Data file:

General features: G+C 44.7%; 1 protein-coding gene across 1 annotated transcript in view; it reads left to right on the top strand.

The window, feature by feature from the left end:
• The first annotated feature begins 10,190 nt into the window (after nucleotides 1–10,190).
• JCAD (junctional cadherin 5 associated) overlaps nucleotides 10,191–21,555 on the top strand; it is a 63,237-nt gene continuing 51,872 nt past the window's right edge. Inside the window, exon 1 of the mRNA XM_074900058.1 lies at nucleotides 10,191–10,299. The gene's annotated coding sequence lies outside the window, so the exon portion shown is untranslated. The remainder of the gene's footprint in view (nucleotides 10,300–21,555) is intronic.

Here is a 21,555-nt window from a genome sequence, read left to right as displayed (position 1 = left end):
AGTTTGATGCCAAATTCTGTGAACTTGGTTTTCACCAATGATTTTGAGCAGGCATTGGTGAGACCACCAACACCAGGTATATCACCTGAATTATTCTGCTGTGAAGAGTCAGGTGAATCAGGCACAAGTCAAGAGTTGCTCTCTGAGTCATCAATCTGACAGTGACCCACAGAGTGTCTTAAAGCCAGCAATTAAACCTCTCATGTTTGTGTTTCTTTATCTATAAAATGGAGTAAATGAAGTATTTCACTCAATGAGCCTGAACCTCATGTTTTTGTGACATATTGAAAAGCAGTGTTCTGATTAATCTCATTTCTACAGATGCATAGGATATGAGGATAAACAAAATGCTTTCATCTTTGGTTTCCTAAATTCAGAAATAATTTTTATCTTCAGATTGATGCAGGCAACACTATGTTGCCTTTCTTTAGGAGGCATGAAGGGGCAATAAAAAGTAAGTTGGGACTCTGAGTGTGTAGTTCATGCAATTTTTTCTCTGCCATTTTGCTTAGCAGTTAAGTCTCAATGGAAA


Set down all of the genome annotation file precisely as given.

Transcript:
General features: G+C 44.7%; 1 protein-coding gene across 1 annotated transcript in view; it reads left to right on the top strand.

The window, feature by feature from the left end:
• The first annotated feature begins 10,190 nt into the window (after nucleotides 1–10,190).
• JCAD (junctional cadherin 5 associated) overlaps nucleotides 10,191–21,555 on the top strand; it is a 63,237-nt gene continuing 51,872 nt past the window's right edge. Inside the window, exon 1 of the mRNA XM_074900058.1 lies at nucleotides 10,191–10,299. The gene's annotated coding sequence lies outside the window, so the exon portion shown is untranslated. The remainder of the gene's footprint in view (nucleotides 10,300–21,555) is intronic.

Here is a 21,555-nt window from a genome sequence, read left to right as displayed (position 1 = left end):
AGTTTGATGCCAAATTCTGTGAACTTGGTTTTCACCAATGATTTTGAGCAGGCATTGGTGAGACCACCAACACCAGGTATATCACCTGAATTATTCTGCTGTGAAGAGTCAGGTGAATCAGGCACAAGTCAAGAGTTGCTCTCTGAGTCATCAATCTGACAGTGACCCACAGAGTGTCTTAAAGCCAGCAATTAAACCTCTCATGTTTGTGTTTCTTTATCTATAAAATGGAGTAAATGAAGTATTTCACTCAATGAGCCTGAACCTCATGTTTTTGTGACATATTGAAAAGCAGTGTTCTGATTAATCTCATTTCTACAGATGCATAGGATATGAGGATAAACAAAATGCTTTCATCTTTGGTTTCCTAAATTCAGAAATAATTTTTATCTTCAGATTGATGCAGGCAACACTATGTTGCCTTTCTTTAGGAGGCATGAAGGGGCAATAAAAAGTAAGTTGGGACTCTGAGTGTGTAGTTCATGCAATTTTTTCTCTGCCATTTTGCTTAGCAGTTAAGTCTCAATGGAAA